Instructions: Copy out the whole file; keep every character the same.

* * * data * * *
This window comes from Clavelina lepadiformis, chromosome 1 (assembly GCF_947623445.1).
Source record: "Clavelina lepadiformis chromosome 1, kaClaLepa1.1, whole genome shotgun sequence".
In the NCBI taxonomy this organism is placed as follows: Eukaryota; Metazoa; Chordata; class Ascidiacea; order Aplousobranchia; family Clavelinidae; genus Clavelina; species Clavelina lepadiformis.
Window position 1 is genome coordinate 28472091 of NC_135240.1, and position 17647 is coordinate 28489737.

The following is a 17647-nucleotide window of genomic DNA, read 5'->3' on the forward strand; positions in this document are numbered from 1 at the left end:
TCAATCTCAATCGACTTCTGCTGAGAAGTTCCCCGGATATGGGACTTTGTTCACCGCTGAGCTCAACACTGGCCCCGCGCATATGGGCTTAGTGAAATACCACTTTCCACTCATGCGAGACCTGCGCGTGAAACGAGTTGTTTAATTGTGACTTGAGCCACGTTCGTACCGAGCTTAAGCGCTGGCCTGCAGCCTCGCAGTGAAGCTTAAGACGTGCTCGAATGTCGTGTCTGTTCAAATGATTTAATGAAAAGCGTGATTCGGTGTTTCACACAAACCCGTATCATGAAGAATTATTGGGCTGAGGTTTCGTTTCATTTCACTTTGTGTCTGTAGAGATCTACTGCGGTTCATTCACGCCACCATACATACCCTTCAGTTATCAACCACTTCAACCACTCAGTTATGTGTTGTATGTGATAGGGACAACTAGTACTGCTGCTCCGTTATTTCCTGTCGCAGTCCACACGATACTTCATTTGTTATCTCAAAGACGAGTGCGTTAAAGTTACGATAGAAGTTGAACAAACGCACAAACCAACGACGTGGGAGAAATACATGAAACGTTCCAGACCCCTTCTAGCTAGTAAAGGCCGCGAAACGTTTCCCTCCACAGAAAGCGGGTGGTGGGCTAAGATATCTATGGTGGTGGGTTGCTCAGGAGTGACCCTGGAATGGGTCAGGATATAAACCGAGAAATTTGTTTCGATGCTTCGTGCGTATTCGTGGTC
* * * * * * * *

This window comes from Clavelina lepadiformis, chromosome 1 (assembly GCF_947623445.1).
Source record: "Clavelina lepadiformis chromosome 1, kaClaLepa1.1, whole genome shotgun sequence".
In the NCBI taxonomy this organism is placed as follows: Eukaryota; Metazoa; Chordata; class Ascidiacea; order Aplousobranchia; family Clavelinidae; genus Clavelina; species Clavelina lepadiformis.
Window position 1 is genome coordinate 28472091 of NC_135240.1, and position 17647 is coordinate 28489737.

The following is a 17647-nucleotide window of genomic DNA, read 5'->3' on the forward strand; positions in this document are numbered from 1 at the left end:
TCAATCTCAATCGACTTCTGCTGAGAAGTTCCCCGGATATGGGACTTTGTTCACCGCTGAGCTCAACACTGGCCCCGCGCATATGGGCTTAGTGAAATACCACTTTCCACTCATGCGAGACCTGCGCGTGAAACGAGTTGTTTAATTGTGACTTGAGCCACGTTCGTACCGAGCTTAAGCGCTGGCCTGCAGCCTCGCAGTGAAGCTTAAGACGTGCTCGAATGTCGTGTCTGTTCAAATGATTTAATGAAAAGCGTGATTCGGTGTTTCACACAAACCCGTATCATGAAGAATTATTGGGCTGAGGTTTCGTTTCATTTCACTTTGTGTCTGTAGAGATCTACTGCGGTTCATTCACGCCACCATACATACCCTTCAGTTATCAACCACTTCAACCACTCAGTTATGTGTTGTATGTGATAGGGACAACTAGTACTGCTGCTCCGTTATTTCCTGTCGCAGTCCACACGATACTTCATTTGTTATCTCAAAGACGAGTGCGTTAAAGTTACGATAGAAGTTGAACAAACGCACAAACCAACGACGTGGGAGAAATACATGAAACGTTCCAGACCCCTTCTAGCTAGTAAAGGCCGCGAAACGTTTCCCTCCACAGAAAGCGGGTGGTGGGCTAAGATATCTATGGTGGTGGGTTGCTCAGGAGTGACCCTGGAATGGGTCAGGATATAAACCGAGAAATTTGTTTCGATGCTTCGTGCGTATTCGTGGTC